But first …
What is functional programming ?
Functional programming is a programming paradigm in which most computation is treated as evaluation of functions. It emphasizes on expression evaluation instead of command execution. – Wikipedia
When did it all start ?
In the 90’s, there was a war between declarative programming and imperative programming. Declarative programming then represented by logic programming languages like Prolog and early functional languages like Erlang. And imperative languages were represented by procedural languages like C and object-oriented languages like Perl. These used abstract data types and procedures (sequence of commands) to compute.
You can infer, no doubt that imperative languages won, given the present state of computer languages. One big reason for this is that the process of writing code in an imperative fashion closely mimics the way programs are executed inside the computer. The theoretical basis of the modern computer being the von Neumann computer.
As you can see, the von Neumann model is closely mimicked by the execution flow in imperative languages. There is a strong correspondence between mutable variables and memory cells, variable dereferences and load instructions, variable assignments and store instructions, control structures and jumps. This sort of intuition helped programmers adopt them faster.
Over the past few years, the trend has subsided as controlling the current flow in the thin channel is becoming more difficult. We cannot make chips smaller anymore, unless there are revolutionary advancements in technology. To keep up with the growing demand for computer power, we’ll have to add more cores on a chip or use more chips. Huge volume workloads that require horizontal scaling are becoming more common. So we’ll have to write software that better gels with the hardware we have.
There are two facets to this problem
- Parallel programming
- Concurrent programming
Parallel programming means using multiple units of hardware to compute something and speed up the process. But the program itself doesn’t require this, it can still be solved on a single unit of hardware without any loss of functionality apart from speed.
Concurrent programming refers to programs that are inherently concurrent - multiple processes executing at the same time, that need to process large number of requests. Eg. Twitter. This has to be done in real-time and cannot be done in a sequential way.
While using conventional / imperative programming to implement either of these, we face some fundamental problems.
The root of the problem
let’s look at some pseudocode now
The above program has two asynchronous operations running. We can see that the output is non-deterministic. This non-determinism is caused by concurrent threads accessing shared mutable state.
non-determinism = parallel processing + mutable state
Out of these, parallel processing can’t be avoided as our processors aren’t growing anytime soon. Hence we have to avoid mutable state.
Here come in functional programming and pure functions.
When is a function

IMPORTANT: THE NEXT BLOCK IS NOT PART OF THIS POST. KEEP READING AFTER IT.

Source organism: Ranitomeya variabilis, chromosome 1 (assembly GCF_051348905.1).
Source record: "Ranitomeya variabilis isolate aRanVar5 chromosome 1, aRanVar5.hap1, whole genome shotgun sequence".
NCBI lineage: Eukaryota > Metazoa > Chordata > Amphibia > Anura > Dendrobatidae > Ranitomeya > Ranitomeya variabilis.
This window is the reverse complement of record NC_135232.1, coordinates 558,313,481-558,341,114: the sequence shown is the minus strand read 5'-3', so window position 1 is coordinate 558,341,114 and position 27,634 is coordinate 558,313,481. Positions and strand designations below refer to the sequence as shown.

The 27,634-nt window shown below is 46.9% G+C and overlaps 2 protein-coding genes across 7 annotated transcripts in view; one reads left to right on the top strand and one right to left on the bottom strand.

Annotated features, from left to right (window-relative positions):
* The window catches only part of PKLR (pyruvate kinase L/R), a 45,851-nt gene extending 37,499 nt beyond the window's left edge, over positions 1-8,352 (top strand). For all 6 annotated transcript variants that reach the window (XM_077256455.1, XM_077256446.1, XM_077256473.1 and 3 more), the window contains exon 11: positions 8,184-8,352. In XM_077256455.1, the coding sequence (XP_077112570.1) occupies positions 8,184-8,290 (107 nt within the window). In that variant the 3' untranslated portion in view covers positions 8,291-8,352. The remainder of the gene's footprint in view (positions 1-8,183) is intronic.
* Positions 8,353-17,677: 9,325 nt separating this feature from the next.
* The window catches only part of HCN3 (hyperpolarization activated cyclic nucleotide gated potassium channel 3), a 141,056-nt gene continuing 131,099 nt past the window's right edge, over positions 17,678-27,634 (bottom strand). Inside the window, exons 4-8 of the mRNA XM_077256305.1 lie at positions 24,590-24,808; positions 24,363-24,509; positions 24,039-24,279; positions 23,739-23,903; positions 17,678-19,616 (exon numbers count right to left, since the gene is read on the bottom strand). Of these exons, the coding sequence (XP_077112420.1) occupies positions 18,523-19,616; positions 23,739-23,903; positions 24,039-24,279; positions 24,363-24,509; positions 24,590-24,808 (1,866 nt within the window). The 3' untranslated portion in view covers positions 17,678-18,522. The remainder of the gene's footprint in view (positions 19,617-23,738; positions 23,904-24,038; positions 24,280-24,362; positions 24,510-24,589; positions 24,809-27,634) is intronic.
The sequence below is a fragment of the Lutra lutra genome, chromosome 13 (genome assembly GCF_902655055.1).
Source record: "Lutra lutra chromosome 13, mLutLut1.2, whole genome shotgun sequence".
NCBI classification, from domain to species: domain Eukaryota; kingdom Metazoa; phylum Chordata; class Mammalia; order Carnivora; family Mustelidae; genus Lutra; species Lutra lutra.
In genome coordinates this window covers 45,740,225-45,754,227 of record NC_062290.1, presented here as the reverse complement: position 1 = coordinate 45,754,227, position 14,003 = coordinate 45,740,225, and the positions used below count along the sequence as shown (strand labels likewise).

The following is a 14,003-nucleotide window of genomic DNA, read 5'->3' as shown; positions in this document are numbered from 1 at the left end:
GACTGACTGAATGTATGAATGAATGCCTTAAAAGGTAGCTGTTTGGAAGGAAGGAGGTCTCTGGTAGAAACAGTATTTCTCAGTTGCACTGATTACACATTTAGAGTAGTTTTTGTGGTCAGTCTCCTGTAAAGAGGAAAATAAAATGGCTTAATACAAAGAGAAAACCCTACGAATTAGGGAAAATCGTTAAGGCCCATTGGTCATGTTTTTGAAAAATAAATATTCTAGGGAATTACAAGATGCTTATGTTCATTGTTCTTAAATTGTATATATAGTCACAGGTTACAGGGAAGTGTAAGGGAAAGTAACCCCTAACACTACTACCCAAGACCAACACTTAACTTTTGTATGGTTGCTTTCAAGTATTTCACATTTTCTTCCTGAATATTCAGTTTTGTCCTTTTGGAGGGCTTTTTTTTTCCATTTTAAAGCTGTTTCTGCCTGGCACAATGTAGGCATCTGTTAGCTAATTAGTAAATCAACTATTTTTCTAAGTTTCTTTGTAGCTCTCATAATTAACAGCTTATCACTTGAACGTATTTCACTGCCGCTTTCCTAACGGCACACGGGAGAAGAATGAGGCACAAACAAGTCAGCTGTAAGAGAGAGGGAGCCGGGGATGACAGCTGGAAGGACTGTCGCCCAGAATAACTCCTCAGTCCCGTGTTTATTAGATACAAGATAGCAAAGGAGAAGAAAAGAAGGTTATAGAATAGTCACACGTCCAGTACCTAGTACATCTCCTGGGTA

- It returns the same result if given the same arguments (it is also referred to as deterministic)
- It does not cause any observable side effects
So functions that use global objects for example would be impure functions.
In functional programming, the programmer would no longer have to worry about manually iterating values or accessing the elements of a data structure. All those would be hidden away in a declarative expression. This is so helpful that the imperative languages have now picked up some style in their syntax from this.
Example: two ways of iterating in Java. The second line is the modern form of expression
With programs made mostly of pure functions, there’ll be less mutable state to deal with. We can now think in terms of function compositions. Making one function out of others, this is sort of like thinking in terms of space, whereas imperative programming is thinking in terms of time. You don’t have to worry about concurrent accesses in the functional example, as for each request, it can be served by it’s own space, without worrying about affecting others. No need to worry about race conditions, deadlocks etc.
Example : Scala
A simple example in Scala of how easy it is to parallelize stuff in modern functional languages with built-in functionality for parallelism. This code separates a list of people into minors and adults.
Now the same code parallelized
That’s it. No worrying about writing the parallelization code, locks, software transactional memory YADA YADA
The Functional Renaissance
This fundamental compatibility in building concurrent programs has brought back functional programming into the limelight. Now we also have languages that play to the strengths of both the paradigms (Scala). The brevity achieved while writing programs in the recursive way also helps.
- Martin Odersky, “Working Hard to Keep It Simple” - OSCON Java 2011
- John Backus’s Turing Award Lecture
John Backus’s Turing Award Lecture was a watershed for the programming-language community because the inventor of FORTRAN, which was the dominant programming language of the day, stepped forward and said that the main stream of programming practice was flowing in a most unproductive direction. His lecture “Can Programming Be Liberated From the von Neumann Style?”
- lambda-the-ultimate Good blog on programming language design